By Willard Dix.
A recent tweet from Big Brother, er, Netflix, gave many subscribers pause. Whatever and however we watch the service, we seldom realize that “they” are watching us as well. The tweet, sent not by an individual but by Netflix US, said, “To the 53 people who’ve watched A Christmas Prince every day for the past 18 days: Who hurt you?”
I haven’t seen the movie in question, but it’s evidently a sappy Cinderella-ish story one critic described as having been copied and blended from “every Christmas movie from Hallmark/Lifetime/Ion/UPTv/TVOne and BET. This thing is almost a parody of a Hallmark Christmas movie.” In other words, plenty of treacle, melodrama and improbable happy endings.
In the privacy of our homes, where binge-watching is now a thing, we don’t really notice or care that something on the other side of our screen registers not only what we watch but how long we watch it, whether we ever finish and what our watching patterns are. And then someone looks at that data, interprets it and tells us what we might like next or speculates about our emotional condition. The Netflix text, clearly meant as a joke, cracked open our screen; someone is watching us as we watch it. (Read The Circle by Dave Eggers for an idea of what this might be like when everything is “seen” and where “Secrets are lies.”)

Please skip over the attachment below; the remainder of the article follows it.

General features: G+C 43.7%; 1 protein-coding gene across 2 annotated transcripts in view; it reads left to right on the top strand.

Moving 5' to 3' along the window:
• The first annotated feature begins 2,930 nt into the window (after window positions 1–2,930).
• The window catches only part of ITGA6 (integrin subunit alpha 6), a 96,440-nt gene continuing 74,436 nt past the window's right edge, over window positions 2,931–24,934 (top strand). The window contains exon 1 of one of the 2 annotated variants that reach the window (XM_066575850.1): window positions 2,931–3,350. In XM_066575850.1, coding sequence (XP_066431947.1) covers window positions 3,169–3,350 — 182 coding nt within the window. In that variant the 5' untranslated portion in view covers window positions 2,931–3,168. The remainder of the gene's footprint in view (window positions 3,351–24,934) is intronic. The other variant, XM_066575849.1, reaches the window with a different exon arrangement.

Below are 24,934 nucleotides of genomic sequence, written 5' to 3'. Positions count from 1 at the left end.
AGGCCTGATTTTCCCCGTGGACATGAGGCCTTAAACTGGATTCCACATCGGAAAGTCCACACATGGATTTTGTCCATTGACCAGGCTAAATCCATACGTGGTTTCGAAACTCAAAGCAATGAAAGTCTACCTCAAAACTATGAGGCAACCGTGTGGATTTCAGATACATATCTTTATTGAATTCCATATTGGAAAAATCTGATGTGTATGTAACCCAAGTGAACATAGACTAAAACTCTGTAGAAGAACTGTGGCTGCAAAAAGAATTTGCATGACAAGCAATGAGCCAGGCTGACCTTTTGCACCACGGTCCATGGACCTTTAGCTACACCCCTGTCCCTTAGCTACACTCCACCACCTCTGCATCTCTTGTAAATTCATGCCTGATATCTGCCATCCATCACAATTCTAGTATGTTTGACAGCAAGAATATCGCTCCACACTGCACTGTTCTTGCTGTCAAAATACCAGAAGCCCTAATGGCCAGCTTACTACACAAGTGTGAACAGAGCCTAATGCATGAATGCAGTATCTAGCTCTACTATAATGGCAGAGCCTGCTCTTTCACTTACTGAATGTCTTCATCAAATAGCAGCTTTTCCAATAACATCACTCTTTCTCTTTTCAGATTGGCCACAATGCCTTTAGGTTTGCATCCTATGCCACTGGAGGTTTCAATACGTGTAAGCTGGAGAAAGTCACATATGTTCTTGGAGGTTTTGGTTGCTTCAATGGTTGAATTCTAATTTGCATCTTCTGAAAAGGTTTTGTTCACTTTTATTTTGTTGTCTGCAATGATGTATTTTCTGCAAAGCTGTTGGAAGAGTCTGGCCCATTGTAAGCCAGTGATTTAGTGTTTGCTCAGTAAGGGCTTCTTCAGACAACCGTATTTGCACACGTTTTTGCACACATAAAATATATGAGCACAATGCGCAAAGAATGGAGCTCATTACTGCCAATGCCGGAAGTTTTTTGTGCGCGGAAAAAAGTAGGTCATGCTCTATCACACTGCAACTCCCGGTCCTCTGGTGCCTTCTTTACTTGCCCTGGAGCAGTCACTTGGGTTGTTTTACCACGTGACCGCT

Well, I hate to tell you, but colleges are doing the same thing in their never-ending search for ideal candidates who will not only fulfill their need for any number of student types but who will also attend if admitted. Read the full article